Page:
The European Commission published details of the new Euro 7 standards on 10 November 2022. According to the commission, Euro 7 will “ensure cleaner vehicles on our roads and improved air quality, protecting the health of our citizens and the environment.” The transport industry has become familiar with the increasingly demanding Euro series of standards over the years. Up till now, they have focused on vehicle exhaust emissions, something that tyres can only indirectly affect through reduced rolling resistance and its impact on fuel consumption and therefore emissions. This time round however, Euro 7 brings with it standards relating to particle emissions from tyres and brakes.
New vehicles sold in the EU are now required to have various items of new equipment installed; among the most important is a black box, similar to that installed in aircraft. With the progress of homologations relating to constantly developing driving aids this new measure has been enacted in EU law. Thus, from 6 July 2022, all new vehicles are to be equipped with a black box that which will record various types of data during phases of driving; acceleration, speed, braking, seat belt use and the use of headlights and turn signals will be archived in the system for one minute. The black box joins a number of other connected systems that new cars are required to fit to maintain safety standards, among them tyre pressure monitoring systems.
The latest EU sanctions against Russia will seriously affect Nokian Tyres and its business in Europe. The tyre maker says the sanctions will have a “significant impact” on its ability to manufacture tyres in Russia, which will reduce its ability to sell tyres in the EU, and within Central Europe in particular.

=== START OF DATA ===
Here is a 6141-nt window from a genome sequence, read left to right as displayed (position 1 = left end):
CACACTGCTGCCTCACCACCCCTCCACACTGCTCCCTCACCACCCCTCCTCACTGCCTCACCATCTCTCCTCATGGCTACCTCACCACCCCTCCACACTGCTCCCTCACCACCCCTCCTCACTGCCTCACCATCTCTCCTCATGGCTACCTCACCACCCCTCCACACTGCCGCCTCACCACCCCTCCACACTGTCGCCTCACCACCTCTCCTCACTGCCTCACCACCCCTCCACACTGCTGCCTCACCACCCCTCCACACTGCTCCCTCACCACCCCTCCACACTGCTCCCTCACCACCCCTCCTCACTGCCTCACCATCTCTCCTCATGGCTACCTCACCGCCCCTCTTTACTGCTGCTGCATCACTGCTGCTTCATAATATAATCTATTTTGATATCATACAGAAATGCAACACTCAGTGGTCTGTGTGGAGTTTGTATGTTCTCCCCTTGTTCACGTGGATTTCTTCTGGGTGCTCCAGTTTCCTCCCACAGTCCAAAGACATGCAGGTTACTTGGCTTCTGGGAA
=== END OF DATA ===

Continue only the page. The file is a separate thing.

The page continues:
The British Tyre Manufacturers’ Association has welcomed new legislation to enforce the tyre labelling regulation from 1 January using civil sanctions. The Department for Transport (DfT) appointed the Driver and Vehicle Standards Agency (DVSA) Compliance Unit as enforcement authority earlier in 2020, replacing the National Measurement Office. To date, the DfT has conducted 68 “mystery shopper” visits, finding 78 per cent of tyre retailers were not compliant with the requirement to provide the labelling information.
Pirelli says it will experience “no economic impact” as a result of a sentence given by the Court of Justice of the European Union yesterday. The sentence pertains to a cartel within the electrical cables market that confirms prior EU Tribunal and EU Commission decisions. The company reiterates that it has “already made the opportune provisions in its risk and charges fund for potential liabilities relative to these proceedings.”
Following reports at the end of June that the UK government is consulting on current and forthcoming tyre legislation, it is worth taking a closer look and clarifying exactly what rules are passing through the labyrinths of legislative bureaucracy. In short, there are three strands of UK tyre legislation on the table at the moment: minimum standards legislation; current tyre labelling legislation; and forthcoming tyre labelling legislation. Taken together they will likely bring with them the largely unannounced consequence of having both old and new tyre labels in the market at the same time, for a while at least.